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How are colors related to each other?

Colors are related to each other in several key ways. The main relationships between colors have to do with the color wheel, color harmonies, and color mixing. Understanding these color relationships is important for artists, designers, and anyone who wants to use color effectively.

The Color Wheel

The color wheel shows the relationships between primary, secondary, and tertiary colors. The primary colors are red, yellow, and blue. These are the only true colors – all other colors are made by mixing primaries. The secondary colors are orange, green, and purple. They are made by mixing two primary colors next to each other on the color wheel. For example, red and yellow make orange. Finally, the tertiary colors are made by mixing a primary and secondary color next to each other. For example, red and orange make red-orange.

Colors that are next to each other on the color wheel are analogous colors. They create color harmony and gradient effects. Colors opposite each other are complementary colors. They contrast strongly with each other. Some examples of complementary color pairs are red & green, purple & yellow, and blue & orange.

Color Harmonies

In addition to adjacent and contrasting colors, there are several other traditional color harmonies:

  • Monochromatic – Shades, tones, and tints of a single hue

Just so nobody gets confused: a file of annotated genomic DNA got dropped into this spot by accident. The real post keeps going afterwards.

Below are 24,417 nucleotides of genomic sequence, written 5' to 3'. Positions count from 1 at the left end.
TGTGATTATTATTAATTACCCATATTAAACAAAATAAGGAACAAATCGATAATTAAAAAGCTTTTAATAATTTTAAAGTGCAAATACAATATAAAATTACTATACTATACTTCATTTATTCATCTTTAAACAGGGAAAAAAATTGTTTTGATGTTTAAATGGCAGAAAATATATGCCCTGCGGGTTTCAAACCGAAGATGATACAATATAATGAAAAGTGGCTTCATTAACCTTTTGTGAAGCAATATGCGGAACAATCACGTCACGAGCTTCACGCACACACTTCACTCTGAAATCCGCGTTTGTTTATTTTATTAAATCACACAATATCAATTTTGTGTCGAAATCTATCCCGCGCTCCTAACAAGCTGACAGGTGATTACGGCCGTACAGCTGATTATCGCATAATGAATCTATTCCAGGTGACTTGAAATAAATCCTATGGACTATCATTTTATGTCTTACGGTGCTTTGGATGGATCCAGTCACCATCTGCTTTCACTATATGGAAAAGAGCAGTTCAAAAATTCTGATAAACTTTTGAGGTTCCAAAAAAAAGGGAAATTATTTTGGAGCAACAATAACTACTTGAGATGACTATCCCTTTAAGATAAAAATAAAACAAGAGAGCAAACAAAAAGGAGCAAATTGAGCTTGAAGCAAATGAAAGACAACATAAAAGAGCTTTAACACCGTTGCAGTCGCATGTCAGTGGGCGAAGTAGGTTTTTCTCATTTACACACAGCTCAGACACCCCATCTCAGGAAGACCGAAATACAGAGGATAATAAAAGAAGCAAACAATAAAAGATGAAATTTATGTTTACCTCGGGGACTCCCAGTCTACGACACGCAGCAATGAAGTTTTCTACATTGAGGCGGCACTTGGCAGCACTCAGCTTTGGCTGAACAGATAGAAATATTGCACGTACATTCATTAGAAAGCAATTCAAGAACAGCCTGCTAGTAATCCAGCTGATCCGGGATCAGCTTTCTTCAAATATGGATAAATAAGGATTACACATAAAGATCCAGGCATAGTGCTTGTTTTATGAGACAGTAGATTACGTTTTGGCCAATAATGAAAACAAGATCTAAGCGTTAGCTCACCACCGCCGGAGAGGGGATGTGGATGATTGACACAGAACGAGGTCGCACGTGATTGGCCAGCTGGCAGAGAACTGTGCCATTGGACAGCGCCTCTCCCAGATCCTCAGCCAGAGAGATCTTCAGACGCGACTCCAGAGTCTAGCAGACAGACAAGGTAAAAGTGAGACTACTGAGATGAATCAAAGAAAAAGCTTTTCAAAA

• Analogous – Colors next to each other on the color wheel
  • Complementary – Colors opposite each other on the color wheel
  • Triadic – Three colors equally spaced on the color wheel
  • Split-Complementary – A color plus the two colors adjacent to its complement
  • Rectangle (tetradic) – Two pairs of complementary colors forming a rectangle on the color wheel

Understanding these harmonies allows artists and designers to intentionally create color combinations that look pleasing together. Monochromatic palettes convey unity and simplicity, while bold complementary contrasts grab the viewer’s attention.

Color Mixing

Mixing colors follows logical, predictable rules. At its most basic, mixing primary colors together produces secondary and tertiary colors. For example:

  • Red + Yellow = Orange
  • Blue + Yellow = Green
  • Red + Blue = Purple

Additionally, mixing two secondary colors produces various browns. For example, green and purple make brown. Finally, mixing all three primary colors together produces a dark brown or black.

When mixing colors, it’s important to understand that the mixing occurs by lightening and darkening. For example, here’s how to mix all tertiary colors by mixing a primary with a secondary:

  • Red + Orange = Red-orange
  • Red + Purple = Red-purple
  • Yellow + Orange = Yellow-orange
  • Yellow + Green = Yellow-green
  • Blue + Purple = Blue-purple
  • Blue + Green = Blue-green

The primary darkens the secondary in each case, creating the tertiary. This same principle applies to mixing any colors. Understanding color mixing gives artists greater flexibility and control over the colors they use.

Color Temperature

Another important relationship between colors is color temperature. This refers to how warm or cool a color appears. Warm colors like red, orange, and yellow give a heated, energetic feeling. Cool colors like blue, green, and purple feel more calm and tranquil. Most natural colors have both warm and cool elements.